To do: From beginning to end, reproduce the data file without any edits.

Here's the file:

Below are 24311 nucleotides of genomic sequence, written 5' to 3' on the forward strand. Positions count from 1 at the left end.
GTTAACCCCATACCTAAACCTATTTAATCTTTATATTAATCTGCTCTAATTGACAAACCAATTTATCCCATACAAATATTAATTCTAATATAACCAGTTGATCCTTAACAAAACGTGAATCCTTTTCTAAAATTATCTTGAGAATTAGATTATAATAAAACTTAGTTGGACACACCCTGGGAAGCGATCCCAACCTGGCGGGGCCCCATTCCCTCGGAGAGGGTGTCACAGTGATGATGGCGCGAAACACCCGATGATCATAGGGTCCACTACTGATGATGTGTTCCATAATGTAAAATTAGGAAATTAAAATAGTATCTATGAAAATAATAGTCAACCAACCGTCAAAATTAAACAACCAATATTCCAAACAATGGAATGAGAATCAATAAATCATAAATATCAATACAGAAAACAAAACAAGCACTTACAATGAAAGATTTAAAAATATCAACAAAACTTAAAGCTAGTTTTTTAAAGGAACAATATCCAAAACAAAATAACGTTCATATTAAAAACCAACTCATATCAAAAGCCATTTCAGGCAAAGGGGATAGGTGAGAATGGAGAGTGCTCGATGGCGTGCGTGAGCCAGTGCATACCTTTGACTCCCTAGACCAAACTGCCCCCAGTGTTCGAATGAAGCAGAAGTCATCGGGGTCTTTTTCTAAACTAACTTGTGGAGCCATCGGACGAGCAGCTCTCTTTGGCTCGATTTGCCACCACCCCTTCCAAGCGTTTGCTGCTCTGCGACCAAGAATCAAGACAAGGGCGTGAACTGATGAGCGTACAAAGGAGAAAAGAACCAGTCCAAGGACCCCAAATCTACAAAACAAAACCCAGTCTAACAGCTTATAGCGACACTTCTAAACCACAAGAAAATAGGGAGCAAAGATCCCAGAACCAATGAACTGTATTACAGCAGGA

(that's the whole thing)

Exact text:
Below are 24311 nucleotides of genomic sequence, written 5' to 3' on the forward strand. Positions count from 1 at the left end.
GTTAACCCCATACCTAAACCTATTTAATCTTTATATTAATCTGCTCTAATTGACAAACCAATTTATCCCATACAAATATTAATTCTAATATAACCAGTTGATCCTTAACAAAACGTGAATCCTTTTCTAAAATTATCTTGAGAATTAGATTATAATAAAACTTAGTTGGACACACCCTGGGAAGCGATCCCAACCTGGCGGGGCCCCATTCCCTCGGAGAGGGTGTCACAGTGATGATGGCGCGAAACACCCGATGATCATAGGGTCCACTACTGATGATGTGTTCCATAATGTAAAATTAGGAAATTAAAATAGTATCTATGAAAATAATAGTCAACCAACCGTCAAAATTAAACAACCAATATTCCAAACAATGGAATGAGAATCAATAAATCATAAATATCAATACAGAAAACAAAACAAGCACTTACAATGAAAGATTTAAAAATATCAACAAAACTTAAAGCTAGTTTTTTAAAGGAACAATATCCAAAACAAAATAACGTTCATATTAAAAACCAACTCATATCAAAAGCCATTTCAGGCAAAGGGGATAGGTGAGAATGGAGAGTGCTCGATGGCGTGCGTGAGCCAGTGCATACCTTTGACTCCCTAGACCAAACTGCCCCCAGTGTTCGAATGAAGCAGAAGTCATCGGGGTCTTTTTCTAAACTAACTTGTGGAGCCATCGGACGAGCAGCTCTCTTTGGCTCGATTTGCCACCACCCCTTCCAAGCGTTTGCTGCTCTGCGACCAAGAATCAAGACAAGGGCGTGAACTGATGAGCGTACAAAGGAGAAAAGAACCAGTCCAAGGACCCCAAATCTACAAAACAAAACCCAGTCTAACAGCTTATAGCGACACTTCTAAACCACAAGAAAATAGGGAGCAAAGATCCCAGAACCAATGAACTGTATTACAGCAGGA